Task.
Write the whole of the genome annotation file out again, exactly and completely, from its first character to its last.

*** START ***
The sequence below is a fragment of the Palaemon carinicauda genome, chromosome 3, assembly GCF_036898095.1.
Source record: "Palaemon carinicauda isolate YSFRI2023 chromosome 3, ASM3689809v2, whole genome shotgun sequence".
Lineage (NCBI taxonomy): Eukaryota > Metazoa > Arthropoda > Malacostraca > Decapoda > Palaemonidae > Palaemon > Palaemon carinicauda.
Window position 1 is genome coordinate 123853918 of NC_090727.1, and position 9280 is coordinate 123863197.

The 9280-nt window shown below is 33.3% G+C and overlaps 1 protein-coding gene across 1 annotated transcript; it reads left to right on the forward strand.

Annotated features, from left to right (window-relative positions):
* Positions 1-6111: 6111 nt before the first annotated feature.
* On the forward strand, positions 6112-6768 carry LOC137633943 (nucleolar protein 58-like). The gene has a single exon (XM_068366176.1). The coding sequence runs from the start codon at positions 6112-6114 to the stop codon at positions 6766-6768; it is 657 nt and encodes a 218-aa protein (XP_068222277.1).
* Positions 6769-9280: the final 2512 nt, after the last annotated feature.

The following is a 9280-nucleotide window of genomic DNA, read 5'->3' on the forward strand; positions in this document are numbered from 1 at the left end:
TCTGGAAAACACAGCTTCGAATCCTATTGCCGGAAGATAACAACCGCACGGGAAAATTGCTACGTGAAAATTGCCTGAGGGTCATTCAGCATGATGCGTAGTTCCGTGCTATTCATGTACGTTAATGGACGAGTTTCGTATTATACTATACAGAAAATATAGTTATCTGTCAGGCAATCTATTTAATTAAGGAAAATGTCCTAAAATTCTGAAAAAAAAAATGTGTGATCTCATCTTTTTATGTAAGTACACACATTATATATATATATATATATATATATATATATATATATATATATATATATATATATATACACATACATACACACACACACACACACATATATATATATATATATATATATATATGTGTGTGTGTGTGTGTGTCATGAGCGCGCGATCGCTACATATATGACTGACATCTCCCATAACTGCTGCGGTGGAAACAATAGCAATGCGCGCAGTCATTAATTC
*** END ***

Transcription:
The sequence below is a fragment of the Palaemon carinicauda genome, chromosome 3, assembly GCF_036898095.1.
Source record: "Palaemon carinicauda isolate YSFRI2023 chromosome 3, ASM3689809v2, whole genome shotgun sequence".
Lineage (NCBI taxonomy): Eukaryota > Metazoa > Arthropoda > Malacostraca > Decapoda > Palaemonidae > Palaemon > Palaemon carinicauda.
Window position 1 is genome coordinate 123853918 of NC_090727.1, and position 9280 is coordinate 123863197.

The 9280-nt window shown below is 33.3% G+C and overlaps 1 protein-coding gene across 1 annotated transcript; it reads left to right on the forward strand.

Annotated features, from left to right (window-relative positions):
* Positions 1-6111: 6111 nt before the first annotated feature.
* On the forward strand, positions 6112-6768 carry LOC137633943 (nucleolar protein 58-like). The gene has a single exon (XM_068366176.1). The coding sequence runs from the start codon at positions 6112-6114 to the stop codon at positions 6766-6768; it is 657 nt and encodes a 218-aa protein (XP_068222277.1).
* Positions 6769-9280: the final 2512 nt, after the last annotated feature.

The following is a 9280-nucleotide window of genomic DNA, read 5'->3' on the forward strand; positions in this document are numbered from 1 at the left end:
TCTGGAAAACACAGCTTCGAATCCTATTGCCGGAAGATAACAACCGCACGGGAAAATTGCTACGTGAAAATTGCCTGAGGGTCATTCAGCATGATGCGTAGTTCCGTGCTATTCATGTACGTTAATGGACGAGTTTCGTATTATACTATACAGAAAATATAGTTATCTGTCAGGCAATCTATTTAATTAAGGAAAATGTCCTAAAATTCTGAAAAAAAAAATGTGTGATCTCATCTTTTTATGTAAGTACACACATTATATATATATATATATATATATATATATATATATATATATATATATATATATATATACACATACATACACACACACACACACACATATATATATATATATATATATATATATGTGTGTGTGTGTGTGTGTCATGAGCGCGCGATCGCTACATATATGACTGACATCTCCCATAACTGCTGCGGTGGAAACAATAGCAATGCGCGCAGTCATTAATTC